26 Sep 2009

Stronger powers urged for investors' watchdog

5:39 pm on 26 September 2009

A report carried out for the Securities Commission is calling for the agency to be given stronger powers of investigation and the ability to issue legally binding rulings.

The report was written by former head of France's Securities Commission Michel Prada and Neil Walter, former Secretary of Foreign Affairs and Trade.

It says the commission does a good job given the powers it has, but that it is constrained by weak legislation, too many regulatory bodies, too little funding, a narrow mandate, and a lack of power.

The report's authors also argue a comprehensive overhaul of market regulation is needed if the comisssion is to do the job expected of it.

They recommend giving the Commission the power to issue rulings, stronger investigative and enforcement powers, and the ability to monitor the conduct of financial intermediaries.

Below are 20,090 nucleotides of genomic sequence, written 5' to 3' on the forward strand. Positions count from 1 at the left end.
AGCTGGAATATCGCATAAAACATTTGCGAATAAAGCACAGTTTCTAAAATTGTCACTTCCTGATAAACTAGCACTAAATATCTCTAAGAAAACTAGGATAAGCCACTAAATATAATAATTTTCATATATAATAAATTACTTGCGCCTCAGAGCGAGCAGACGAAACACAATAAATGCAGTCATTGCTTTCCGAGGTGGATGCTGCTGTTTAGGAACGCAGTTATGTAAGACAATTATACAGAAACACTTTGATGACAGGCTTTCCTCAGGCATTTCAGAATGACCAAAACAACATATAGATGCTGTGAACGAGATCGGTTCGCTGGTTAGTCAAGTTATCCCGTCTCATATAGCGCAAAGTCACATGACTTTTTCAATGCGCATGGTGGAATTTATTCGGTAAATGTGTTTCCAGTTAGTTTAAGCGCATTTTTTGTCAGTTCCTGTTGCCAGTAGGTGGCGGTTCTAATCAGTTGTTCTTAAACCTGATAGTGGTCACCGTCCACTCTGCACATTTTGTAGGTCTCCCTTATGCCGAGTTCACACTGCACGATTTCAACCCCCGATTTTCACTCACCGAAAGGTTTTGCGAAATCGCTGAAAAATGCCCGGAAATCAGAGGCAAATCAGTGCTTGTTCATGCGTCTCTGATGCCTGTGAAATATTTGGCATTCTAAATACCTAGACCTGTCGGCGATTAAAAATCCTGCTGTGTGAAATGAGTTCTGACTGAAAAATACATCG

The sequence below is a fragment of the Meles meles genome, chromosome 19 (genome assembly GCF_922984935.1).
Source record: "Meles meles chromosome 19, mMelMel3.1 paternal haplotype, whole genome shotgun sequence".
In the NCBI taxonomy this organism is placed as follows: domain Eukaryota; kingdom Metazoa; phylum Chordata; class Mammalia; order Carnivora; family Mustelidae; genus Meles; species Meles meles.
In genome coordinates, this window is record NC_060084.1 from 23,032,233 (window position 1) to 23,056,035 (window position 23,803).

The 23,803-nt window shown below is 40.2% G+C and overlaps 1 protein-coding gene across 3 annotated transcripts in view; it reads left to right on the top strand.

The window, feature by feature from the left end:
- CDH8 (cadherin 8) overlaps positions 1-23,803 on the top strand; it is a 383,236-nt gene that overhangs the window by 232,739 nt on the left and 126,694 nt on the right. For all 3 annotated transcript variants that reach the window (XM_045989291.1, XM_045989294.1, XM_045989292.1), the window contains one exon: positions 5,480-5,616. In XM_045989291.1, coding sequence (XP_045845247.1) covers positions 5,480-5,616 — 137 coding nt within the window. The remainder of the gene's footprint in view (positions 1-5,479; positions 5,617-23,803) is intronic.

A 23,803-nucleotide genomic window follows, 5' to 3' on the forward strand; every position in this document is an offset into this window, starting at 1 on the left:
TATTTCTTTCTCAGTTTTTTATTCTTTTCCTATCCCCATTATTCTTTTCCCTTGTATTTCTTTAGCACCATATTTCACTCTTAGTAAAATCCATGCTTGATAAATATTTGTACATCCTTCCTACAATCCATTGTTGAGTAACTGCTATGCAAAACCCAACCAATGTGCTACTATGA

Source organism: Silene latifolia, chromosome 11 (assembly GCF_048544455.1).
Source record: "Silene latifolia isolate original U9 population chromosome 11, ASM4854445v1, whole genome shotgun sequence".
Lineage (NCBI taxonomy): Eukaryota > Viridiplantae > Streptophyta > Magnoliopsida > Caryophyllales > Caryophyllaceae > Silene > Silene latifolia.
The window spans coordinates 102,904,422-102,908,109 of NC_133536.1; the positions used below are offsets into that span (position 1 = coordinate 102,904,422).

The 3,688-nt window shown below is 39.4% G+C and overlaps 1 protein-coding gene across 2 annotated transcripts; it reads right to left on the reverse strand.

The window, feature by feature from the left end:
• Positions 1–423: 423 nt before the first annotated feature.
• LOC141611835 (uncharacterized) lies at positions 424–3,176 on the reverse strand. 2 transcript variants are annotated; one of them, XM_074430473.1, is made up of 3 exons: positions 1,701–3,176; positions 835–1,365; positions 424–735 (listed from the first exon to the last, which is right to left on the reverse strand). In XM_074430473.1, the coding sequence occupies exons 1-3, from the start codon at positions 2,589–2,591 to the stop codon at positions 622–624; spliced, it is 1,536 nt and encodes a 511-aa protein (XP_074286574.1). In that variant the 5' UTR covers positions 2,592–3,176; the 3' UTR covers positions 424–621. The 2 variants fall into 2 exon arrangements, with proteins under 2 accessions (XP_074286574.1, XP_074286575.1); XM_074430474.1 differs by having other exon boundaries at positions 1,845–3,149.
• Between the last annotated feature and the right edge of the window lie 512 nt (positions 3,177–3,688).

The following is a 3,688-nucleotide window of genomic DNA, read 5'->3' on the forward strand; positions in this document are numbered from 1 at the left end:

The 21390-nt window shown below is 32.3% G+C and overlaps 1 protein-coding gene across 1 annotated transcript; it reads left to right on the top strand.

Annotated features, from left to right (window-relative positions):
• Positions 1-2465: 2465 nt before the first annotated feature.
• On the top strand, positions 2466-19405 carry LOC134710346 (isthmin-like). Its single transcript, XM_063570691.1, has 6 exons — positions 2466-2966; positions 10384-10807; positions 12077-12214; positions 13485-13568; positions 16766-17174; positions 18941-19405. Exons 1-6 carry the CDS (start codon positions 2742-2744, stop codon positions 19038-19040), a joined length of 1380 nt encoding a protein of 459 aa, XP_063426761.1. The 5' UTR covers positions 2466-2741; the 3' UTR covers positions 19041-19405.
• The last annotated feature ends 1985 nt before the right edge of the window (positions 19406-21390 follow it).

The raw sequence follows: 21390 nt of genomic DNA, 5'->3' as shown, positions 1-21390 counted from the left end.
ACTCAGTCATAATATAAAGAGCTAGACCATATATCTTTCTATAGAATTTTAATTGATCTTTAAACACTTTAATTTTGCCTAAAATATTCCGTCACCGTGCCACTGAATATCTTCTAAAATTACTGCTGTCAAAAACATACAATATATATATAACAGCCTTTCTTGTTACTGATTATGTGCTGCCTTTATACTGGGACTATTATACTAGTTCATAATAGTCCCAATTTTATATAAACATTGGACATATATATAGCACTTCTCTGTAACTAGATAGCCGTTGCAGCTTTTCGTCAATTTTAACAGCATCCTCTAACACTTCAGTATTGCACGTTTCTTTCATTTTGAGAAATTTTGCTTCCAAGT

Securities Commission chair Jane Diplock says the report found the agency is effective and says the public doesn't realise the limit to its powers.

Speaking at Parliament's Commerce Select Committee, Ms Diplock told MPs the public mistakenly believes the commission has powers to deal with errant finance firms and trustees, which has not been the case.

Ms Diplock says changes are being made which will improve the regulation of the investment industry.

She says company directors jailed for fraud should be banned from directorships for life, rather than five years, as should directors who repeatedly allow their firms to trade while insolvent.

'Unnecessary constraints'

However the group Exposing Unacceptable Financial Activities says the commission could have prevented many people suffering as a result of finance company collapses.

Lawyer Stephen Franks says the report found the commission isn't short of resources, but has put constraints on itself that it didn't need to.

"They certainly could have been more forthright in their identification and criticism of shonky practice," he says.

Stephen Franks says investors will approve of the recommendation to give the agency the power to issue legally binding rulings.